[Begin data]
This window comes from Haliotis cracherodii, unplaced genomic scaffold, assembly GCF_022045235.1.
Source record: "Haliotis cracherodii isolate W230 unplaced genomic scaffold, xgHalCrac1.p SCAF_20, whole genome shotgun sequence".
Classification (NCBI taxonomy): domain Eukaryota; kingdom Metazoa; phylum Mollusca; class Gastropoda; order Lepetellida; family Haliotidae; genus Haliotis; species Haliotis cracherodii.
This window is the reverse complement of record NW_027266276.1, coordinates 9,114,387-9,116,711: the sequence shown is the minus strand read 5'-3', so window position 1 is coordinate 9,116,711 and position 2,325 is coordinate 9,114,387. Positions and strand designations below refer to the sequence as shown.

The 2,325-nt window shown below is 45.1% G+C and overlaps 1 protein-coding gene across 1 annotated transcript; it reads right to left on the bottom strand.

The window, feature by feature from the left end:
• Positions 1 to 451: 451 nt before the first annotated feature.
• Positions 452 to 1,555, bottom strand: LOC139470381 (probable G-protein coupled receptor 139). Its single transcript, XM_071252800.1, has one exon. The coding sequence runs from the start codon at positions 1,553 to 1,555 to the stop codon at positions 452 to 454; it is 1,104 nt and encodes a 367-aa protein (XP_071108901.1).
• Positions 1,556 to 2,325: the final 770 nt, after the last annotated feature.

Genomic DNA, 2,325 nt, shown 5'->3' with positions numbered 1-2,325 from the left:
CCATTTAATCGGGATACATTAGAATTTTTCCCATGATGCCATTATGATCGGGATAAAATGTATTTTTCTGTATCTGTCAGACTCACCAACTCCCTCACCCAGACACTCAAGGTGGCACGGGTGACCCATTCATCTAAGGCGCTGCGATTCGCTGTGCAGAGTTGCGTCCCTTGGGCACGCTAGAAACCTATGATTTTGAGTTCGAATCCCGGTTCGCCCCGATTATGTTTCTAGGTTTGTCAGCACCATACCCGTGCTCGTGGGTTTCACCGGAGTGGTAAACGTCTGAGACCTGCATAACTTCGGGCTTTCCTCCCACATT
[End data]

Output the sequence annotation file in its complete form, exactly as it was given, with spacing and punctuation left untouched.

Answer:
This window comes from Haliotis cracherodii, unplaced genomic scaffold, assembly GCF_022045235.1.
Source record: "Haliotis cracherodii isolate W230 unplaced genomic scaffold, xgHalCrac1.p SCAF_20, whole genome shotgun sequence".
Classification (NCBI taxonomy): domain Eukaryota; kingdom Metazoa; phylum Mollusca; class Gastropoda; order Lepetellida; family Haliotidae; genus Haliotis; species Haliotis cracherodii.
This window is the reverse complement of record NW_027266276.1, coordinates 9,114,387-9,116,711: the sequence shown is the minus strand read 5'-3', so window position 1 is coordinate 9,116,711 and position 2,325 is coordinate 9,114,387. Positions and strand designations below refer to the sequence as shown.

The 2,325-nt window shown below is 45.1% G+C and overlaps 1 protein-coding gene across 1 annotated transcript; it reads right to left on the bottom strand.

The window, feature by feature from the left end:
• Positions 1 to 451: 451 nt before the first annotated feature.
• Positions 452 to 1,555, bottom strand: LOC139470381 (probable G-protein coupled receptor 139). Its single transcript, XM_071252800.1, has one exon. The coding sequence runs from the start codon at positions 1,553 to 1,555 to the stop codon at positions 452 to 454; it is 1,104 nt and encodes a 367-aa protein (XP_071108901.1).
• Positions 1,556 to 2,325: the final 770 nt, after the last annotated feature.

Genomic DNA, 2,325 nt, shown 5'->3' with positions numbered 1-2,325 from the left:
CCATTTAATCGGGATACATTAGAATTTTTCCCATGATGCCATTATGATCGGGATAAAATGTATTTTTCTGTATCTGTCAGACTCACCAACTCCCTCACCCAGACACTCAAGGTGGCACGGGTGACCCATTCATCTAAGGCGCTGCGATTCGCTGTGCAGAGTTGCGTCCCTTGGGCACGCTAGAAACCTATGATTTTGAGTTCGAATCCCGGTTCGCCCCGATTATGTTTCTAGGTTTGTCAGCACCATACCCGTGCTCGTGGGTTTCACCGGAGTGGTAAACGTCTGAGACCTGCATAACTTCGGGCTTTCCTCCCACATT